Currently, potentially harmful insects are controlled mainly by chemical synthetic insecticides, but environmental emergencies strongly require less invasive control techniques. The use of biological insecticides in the form of entomopathogenic organisms is undoubtedly a fundamental resource for the biological control of insect pests in the future. These infectious agents and endogenous parasites generally act by profoundly altering the host’s physiology to death, but their success is closely related to the neutralization of the target insect’s immune response. In general, entomopathogen parasites, entomopathogenic bacteria, and fungi can counteract immune processes through the effects of secretion/excretion products that interfere with and damage the cells and molecules typical of innate immunity. However, these effects are observed in the later stages of infection, whereas the risk of being recognized and neutralized occurs very early after penetration and involves the pathogen surface components and molecular architecture; therefore, their role becomes crucial, particularly in the earliest pathogenesis. In this review, we analyze the evasion/interference strategies that entomopathogens such as the bacterium Bacillus thuringiensis, fungi, nematocomplexes, and wasps implement in the initial stages of infection, i.e., the phases during which body or cell surfaces play a key role in the interaction with the host receptors responsible for the immunological discrimination between self and non-self. In this regard, these organisms demonstrate evasive abilities ascribed to their body surface and cell wall; it appears that the key process of these mechanisms is the capability to modify the surface, converting it into an immunocompatible structure, or interaction that is more or less specific to host factors.

When Appearance Misleads: The Role of the Entomopathogen Surface in the Relationship with Its Host

Maurizio Francesco Brivio
;
Maristella Mastore
2020

Abstract

Currently, potentially harmful insects are controlled mainly by chemical synthetic insecticides, but environmental emergencies strongly require less invasive control techniques. The use of biological insecticides in the form of entomopathogenic organisms is undoubtedly a fundamental resource for the biological control of insect pests in the future. These infectious agents and endogenous parasites generally act by profoundly altering the host’s physiology to death, but their success is closely related to the neutralization of the target insect’s immune response. In general, entomopathogen parasites, entomopathogenic bacteria, and fungi can counteract immune processes through the effects of secretion/excretion products that interfere with and damage the cells and molecules typical of innate immunity. However, these effects are observed in the later stages of infection, whereas the risk of being recognized and neutralized occurs very early after penetration and involves the pathogen surface components and molecular architecture; therefore, their role becomes crucial, particularly in the earliest pathogenesis. In this review, we analyze the evasion/interference strategies that entomopathogens such as the bacterium Bacillus thuringiensis, fungi, nematocomplexes, and wasps implement in the initial stages of infection, i.e., the phases during which body or cell surfaces play a key role in the interaction with the host receptors responsible for the immunological discrimination between self and non-self. In this regard, these organisms demonstrate evasive abilities ascribed to their body surface and cell wall; it appears that the key process of these mechanisms is the capability to modify the surface, converting it into an immunocompatible structure, or interaction that is more or less specific to host factors.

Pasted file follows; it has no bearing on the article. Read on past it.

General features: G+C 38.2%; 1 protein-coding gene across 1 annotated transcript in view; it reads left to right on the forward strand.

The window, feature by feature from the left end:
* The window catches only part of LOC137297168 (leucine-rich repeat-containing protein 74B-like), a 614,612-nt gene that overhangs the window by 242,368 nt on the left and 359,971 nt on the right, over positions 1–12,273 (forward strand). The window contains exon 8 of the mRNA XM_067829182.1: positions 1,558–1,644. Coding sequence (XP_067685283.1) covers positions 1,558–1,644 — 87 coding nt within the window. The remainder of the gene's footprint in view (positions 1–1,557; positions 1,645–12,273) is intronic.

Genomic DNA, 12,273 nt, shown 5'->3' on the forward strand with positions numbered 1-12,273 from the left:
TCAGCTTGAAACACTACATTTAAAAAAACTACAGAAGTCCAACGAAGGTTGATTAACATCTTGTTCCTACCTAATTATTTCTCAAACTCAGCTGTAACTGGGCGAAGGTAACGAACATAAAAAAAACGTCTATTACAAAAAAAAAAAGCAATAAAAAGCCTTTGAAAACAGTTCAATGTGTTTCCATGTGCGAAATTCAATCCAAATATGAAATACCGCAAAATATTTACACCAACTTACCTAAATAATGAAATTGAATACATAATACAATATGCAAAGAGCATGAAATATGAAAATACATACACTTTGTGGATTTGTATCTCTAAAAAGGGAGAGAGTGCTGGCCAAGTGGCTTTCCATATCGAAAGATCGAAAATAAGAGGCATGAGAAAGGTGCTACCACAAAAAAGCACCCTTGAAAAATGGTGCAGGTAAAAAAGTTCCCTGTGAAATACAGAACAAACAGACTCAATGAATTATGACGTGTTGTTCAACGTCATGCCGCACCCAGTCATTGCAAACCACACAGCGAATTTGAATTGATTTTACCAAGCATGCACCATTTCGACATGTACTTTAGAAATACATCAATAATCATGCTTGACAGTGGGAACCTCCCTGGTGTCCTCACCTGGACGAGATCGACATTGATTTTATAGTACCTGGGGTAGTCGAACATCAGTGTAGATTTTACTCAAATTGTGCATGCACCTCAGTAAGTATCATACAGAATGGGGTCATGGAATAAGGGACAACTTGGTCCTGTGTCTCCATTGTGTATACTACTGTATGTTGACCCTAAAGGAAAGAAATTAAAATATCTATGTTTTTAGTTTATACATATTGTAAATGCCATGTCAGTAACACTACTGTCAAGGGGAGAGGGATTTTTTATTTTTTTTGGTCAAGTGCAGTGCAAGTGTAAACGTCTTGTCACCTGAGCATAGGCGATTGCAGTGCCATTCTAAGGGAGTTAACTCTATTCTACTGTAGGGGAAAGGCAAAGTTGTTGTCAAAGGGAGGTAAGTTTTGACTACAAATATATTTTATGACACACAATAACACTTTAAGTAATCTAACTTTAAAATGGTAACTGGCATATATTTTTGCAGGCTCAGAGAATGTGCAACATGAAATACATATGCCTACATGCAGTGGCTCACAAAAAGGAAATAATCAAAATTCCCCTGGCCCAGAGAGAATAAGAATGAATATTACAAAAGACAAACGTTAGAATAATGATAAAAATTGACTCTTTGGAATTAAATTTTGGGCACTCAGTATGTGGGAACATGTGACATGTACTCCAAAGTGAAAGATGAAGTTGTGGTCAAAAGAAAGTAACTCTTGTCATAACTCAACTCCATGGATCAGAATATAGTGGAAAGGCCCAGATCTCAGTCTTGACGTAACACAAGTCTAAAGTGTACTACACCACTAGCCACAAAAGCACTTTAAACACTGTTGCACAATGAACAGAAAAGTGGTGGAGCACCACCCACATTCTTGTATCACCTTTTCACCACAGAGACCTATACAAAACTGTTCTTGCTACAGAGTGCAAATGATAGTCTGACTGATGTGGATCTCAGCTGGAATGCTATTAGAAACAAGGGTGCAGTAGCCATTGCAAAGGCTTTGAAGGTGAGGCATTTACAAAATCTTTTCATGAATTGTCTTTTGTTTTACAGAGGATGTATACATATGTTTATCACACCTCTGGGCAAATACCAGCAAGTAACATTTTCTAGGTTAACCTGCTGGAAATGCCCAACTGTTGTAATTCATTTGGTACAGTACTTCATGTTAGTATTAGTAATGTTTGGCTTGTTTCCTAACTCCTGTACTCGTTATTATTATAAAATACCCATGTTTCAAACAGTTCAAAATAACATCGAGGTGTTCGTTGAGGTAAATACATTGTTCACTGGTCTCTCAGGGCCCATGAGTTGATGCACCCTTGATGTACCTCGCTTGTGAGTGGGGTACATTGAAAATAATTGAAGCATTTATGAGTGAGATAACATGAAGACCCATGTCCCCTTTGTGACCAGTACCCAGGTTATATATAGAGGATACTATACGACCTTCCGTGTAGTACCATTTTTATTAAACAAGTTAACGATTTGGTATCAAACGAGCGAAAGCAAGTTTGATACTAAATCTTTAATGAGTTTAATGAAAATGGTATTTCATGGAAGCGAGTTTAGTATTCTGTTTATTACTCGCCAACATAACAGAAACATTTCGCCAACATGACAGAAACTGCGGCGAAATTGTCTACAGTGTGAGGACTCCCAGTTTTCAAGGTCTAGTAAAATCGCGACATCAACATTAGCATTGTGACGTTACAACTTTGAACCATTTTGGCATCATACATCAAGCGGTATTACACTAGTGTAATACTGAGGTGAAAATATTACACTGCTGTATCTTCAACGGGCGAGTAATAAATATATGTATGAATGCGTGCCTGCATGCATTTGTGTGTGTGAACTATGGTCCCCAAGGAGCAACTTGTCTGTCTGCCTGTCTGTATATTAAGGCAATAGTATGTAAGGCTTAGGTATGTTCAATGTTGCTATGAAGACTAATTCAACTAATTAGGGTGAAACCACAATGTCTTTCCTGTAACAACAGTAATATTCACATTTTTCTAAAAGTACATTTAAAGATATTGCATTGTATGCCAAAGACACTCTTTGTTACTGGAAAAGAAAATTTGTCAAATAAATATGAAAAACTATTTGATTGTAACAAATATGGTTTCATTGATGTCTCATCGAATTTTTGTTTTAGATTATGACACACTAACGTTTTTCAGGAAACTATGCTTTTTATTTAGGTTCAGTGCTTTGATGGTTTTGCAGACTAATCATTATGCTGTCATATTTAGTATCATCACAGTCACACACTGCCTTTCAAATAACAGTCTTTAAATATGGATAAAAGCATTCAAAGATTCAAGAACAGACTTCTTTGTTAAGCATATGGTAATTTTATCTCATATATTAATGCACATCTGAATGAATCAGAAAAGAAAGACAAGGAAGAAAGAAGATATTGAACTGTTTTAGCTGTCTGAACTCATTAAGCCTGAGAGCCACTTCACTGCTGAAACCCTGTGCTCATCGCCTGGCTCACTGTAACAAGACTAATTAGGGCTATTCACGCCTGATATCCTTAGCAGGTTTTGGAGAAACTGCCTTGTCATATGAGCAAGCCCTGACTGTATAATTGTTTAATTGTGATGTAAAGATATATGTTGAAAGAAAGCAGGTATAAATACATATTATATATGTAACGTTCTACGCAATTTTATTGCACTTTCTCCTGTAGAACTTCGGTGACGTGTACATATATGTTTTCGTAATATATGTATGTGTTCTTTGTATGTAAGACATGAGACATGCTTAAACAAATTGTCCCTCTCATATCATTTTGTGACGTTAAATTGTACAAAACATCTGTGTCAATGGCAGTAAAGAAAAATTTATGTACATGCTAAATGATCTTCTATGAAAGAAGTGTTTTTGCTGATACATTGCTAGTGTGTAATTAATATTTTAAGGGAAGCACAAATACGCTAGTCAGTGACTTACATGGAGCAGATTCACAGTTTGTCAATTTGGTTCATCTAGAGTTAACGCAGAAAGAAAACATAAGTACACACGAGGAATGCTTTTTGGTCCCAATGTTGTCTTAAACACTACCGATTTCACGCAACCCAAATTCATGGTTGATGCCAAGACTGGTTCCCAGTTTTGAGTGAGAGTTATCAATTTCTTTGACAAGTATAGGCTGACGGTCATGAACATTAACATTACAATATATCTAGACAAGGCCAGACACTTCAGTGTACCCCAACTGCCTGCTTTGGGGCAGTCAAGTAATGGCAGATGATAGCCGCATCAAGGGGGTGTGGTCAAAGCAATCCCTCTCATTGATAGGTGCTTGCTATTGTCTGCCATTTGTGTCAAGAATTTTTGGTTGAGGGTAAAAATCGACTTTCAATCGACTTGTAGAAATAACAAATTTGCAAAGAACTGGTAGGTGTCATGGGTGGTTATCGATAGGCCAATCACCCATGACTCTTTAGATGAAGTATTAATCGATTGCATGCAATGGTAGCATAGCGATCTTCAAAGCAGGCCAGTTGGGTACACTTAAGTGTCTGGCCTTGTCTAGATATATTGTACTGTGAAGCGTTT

https://www.mdpi.com/2075-4450/11/6/387
Brivio, MAURIZIO FRANCESCO; Mastore, Maristella
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Utilizza questo identificativo per citare o creare un link a questo documento: http://hdl.handle.net/11383/2095016
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